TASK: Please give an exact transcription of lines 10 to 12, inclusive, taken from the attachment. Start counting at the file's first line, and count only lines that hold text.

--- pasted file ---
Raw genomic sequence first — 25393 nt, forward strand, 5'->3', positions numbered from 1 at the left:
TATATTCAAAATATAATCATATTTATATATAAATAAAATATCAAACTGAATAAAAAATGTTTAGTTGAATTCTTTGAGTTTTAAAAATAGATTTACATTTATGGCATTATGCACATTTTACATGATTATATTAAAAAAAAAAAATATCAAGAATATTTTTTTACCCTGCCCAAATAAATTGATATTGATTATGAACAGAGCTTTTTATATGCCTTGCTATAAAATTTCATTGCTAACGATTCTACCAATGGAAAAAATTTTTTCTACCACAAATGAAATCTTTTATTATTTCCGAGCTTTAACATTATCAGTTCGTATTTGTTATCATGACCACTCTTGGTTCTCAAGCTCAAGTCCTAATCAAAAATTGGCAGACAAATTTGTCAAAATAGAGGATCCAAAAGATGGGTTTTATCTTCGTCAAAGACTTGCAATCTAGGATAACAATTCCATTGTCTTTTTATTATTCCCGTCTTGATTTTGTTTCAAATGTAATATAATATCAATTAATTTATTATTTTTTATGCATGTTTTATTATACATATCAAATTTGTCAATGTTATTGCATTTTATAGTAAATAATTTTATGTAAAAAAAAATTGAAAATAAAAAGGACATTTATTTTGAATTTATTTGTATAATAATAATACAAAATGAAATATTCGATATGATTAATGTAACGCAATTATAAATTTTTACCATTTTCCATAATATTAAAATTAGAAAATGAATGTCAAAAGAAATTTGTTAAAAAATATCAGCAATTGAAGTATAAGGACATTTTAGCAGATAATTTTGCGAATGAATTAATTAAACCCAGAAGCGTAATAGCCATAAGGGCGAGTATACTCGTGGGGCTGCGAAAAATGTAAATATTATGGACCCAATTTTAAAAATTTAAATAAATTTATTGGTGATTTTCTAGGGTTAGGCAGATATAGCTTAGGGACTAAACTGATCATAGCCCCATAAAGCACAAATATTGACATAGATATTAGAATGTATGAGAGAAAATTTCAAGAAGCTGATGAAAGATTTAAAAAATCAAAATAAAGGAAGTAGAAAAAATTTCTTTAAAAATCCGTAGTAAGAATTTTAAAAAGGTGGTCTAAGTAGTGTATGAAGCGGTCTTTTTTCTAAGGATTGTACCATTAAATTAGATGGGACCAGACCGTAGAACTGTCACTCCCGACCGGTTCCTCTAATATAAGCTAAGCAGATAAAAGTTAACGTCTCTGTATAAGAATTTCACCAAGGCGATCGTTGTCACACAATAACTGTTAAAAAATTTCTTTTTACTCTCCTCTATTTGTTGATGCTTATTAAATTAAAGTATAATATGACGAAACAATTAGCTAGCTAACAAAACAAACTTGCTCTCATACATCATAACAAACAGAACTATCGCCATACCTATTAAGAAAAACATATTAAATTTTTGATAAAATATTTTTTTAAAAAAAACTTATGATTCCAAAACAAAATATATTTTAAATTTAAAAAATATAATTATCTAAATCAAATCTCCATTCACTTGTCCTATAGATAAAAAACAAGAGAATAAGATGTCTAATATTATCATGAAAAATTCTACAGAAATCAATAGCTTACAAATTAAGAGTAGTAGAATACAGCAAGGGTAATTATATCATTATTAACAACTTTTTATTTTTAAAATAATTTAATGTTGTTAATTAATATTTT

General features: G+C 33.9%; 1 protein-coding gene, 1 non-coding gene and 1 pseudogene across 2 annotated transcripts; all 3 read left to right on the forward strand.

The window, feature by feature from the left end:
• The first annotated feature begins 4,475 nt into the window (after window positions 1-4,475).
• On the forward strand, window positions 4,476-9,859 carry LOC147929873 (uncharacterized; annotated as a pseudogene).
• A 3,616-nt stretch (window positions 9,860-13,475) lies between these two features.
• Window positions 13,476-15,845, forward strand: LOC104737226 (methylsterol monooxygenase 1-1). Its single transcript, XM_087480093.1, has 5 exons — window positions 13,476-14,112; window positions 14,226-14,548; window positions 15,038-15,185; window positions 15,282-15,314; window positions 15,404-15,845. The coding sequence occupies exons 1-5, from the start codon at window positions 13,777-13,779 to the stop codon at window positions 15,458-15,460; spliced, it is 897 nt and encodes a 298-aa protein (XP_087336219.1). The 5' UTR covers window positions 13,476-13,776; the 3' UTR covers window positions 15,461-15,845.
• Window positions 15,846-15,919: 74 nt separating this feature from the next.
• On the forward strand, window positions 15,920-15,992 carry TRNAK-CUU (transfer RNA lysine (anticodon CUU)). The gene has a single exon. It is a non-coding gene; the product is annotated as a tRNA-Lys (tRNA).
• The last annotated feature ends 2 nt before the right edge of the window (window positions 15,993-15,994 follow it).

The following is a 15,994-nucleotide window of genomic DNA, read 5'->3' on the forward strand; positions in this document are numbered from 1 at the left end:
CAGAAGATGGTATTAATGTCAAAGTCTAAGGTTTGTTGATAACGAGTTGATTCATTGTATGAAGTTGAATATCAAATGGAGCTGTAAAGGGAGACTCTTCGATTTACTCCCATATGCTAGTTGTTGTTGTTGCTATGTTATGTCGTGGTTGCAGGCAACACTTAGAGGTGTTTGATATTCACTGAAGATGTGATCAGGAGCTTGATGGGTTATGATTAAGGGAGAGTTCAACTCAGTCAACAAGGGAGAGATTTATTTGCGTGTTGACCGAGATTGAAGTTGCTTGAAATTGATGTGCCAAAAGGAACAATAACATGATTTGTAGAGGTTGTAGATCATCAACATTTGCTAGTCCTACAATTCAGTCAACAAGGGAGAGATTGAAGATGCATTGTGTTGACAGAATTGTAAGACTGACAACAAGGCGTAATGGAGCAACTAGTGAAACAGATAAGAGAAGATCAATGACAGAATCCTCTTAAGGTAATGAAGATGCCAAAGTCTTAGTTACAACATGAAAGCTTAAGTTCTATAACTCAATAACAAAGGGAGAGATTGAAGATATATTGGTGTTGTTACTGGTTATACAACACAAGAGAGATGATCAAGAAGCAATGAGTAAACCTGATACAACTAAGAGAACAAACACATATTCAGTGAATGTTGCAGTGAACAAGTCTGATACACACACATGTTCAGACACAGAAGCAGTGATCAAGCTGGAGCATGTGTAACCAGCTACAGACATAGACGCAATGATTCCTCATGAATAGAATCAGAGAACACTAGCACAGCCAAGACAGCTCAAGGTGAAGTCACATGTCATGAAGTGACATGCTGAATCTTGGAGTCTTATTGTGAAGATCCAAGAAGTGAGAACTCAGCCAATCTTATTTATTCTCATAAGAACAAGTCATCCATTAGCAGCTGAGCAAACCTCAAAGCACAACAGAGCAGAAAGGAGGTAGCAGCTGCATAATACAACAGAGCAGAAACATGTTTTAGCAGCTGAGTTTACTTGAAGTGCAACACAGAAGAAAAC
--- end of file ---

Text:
• On the forward strand, window positions 15,920-15,992 carry TRNAK-CUU (transfer RNA lysine (anticodon CUU)). The gene has a single exon. It is a non-coding gene; the product is annotated as a tRNA-Lys (tRNA).
• The last annotated feature ends 2 nt before the right edge of the window (window positions 15,993-15,994 follow it).

The following is a 15,994-nucleotide window of genomic DNA, read 5'->3' on the forward strand; positions in this document are numbered from 1 at the left end: